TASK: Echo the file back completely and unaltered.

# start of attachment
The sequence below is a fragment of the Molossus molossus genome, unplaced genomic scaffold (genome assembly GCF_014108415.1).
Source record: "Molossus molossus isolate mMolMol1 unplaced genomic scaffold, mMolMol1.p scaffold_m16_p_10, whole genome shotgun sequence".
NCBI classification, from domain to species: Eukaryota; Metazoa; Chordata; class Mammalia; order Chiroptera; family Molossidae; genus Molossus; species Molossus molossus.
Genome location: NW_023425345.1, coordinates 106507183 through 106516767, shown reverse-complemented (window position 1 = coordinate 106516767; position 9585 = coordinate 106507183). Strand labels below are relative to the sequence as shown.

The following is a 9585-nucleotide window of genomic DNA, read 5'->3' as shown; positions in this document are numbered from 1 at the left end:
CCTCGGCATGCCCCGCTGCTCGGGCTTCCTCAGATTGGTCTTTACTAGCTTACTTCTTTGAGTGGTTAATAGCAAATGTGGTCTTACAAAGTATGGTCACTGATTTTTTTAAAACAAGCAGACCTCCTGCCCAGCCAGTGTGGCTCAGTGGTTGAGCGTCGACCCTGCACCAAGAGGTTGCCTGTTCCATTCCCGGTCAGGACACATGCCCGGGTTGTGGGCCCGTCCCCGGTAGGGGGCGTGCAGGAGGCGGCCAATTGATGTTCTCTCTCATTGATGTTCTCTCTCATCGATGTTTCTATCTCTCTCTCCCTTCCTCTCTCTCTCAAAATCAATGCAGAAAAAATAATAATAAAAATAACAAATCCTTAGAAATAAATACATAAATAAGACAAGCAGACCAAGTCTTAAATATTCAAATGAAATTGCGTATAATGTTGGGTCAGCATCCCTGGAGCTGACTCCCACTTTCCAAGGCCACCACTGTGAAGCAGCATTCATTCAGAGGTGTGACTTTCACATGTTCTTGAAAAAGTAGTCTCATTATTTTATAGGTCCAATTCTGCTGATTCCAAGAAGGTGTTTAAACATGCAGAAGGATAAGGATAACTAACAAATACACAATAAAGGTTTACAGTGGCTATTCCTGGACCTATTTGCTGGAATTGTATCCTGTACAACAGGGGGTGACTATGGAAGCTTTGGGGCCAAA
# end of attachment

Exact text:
The sequence below is a fragment of the Molossus molossus genome, unplaced genomic scaffold (genome assembly GCF_014108415.1).
Source record: "Molossus molossus isolate mMolMol1 unplaced genomic scaffold, mMolMol1.p scaffold_m16_p_10, whole genome shotgun sequence".
NCBI classification, from domain to species: Eukaryota; Metazoa; Chordata; class Mammalia; order Chiroptera; family Molossidae; genus Molossus; species Molossus molossus.
Genome location: NW_023425345.1, coordinates 106507183 through 106516767, shown reverse-complemented (window position 1 = coordinate 106516767; position 9585 = coordinate 106507183). Strand labels below are relative to the sequence as shown.

The following is a 9585-nucleotide window of genomic DNA, read 5'->3' as shown; positions in this document are numbered from 1 at the left end:
CCTCGGCATGCCCCGCTGCTCGGGCTTCCTCAGATTGGTCTTTACTAGCTTACTTCTTTGAGTGGTTAATAGCAAATGTGGTCTTACAAAGTATGGTCACTGATTTTTTTAAAACAAGCAGACCTCCTGCCCAGCCAGTGTGGCTCAGTGGTTGAGCGTCGACCCTGCACCAAGAGGTTGCCTGTTCCATTCCCGGTCAGGACACATGCCCGGGTTGTGGGCCCGTCCCCGGTAGGGGGCGTGCAGGAGGCGGCCAATTGATGTTCTCTCTCATTGATGTTCTCTCTCATCGATGTTTCTATCTCTCTCTCCCTTCCTCTCTCTCTCAAAATCAATGCAGAAAAAATAATAATAAAAATAACAAATCCTTAGAAATAAATACATAAATAAGACAAGCAGACCAAGTCTTAAATATTCAAATGAAATTGCGTATAATGTTGGGTCAGCATCCCTGGAGCTGACTCCCACTTTCCAAGGCCACCACTGTGAAGCAGCATTCATTCAGAGGTGTGACTTTCACATGTTCTTGAAAAAGTAGTCTCATTATTTTATAGGTCCAATTCTGCTGATTCCAAGAAGGTGTTTAAACATGCAGAAGGATAAGGATAACTAACAAATACACAATAAAGGTTTACAGTGGCTATTCCTGGACCTATTTGCTGGAATTGTATCCTGTACAACAGGGGGTGACTATGGAAGCTTTGGGGCCAAA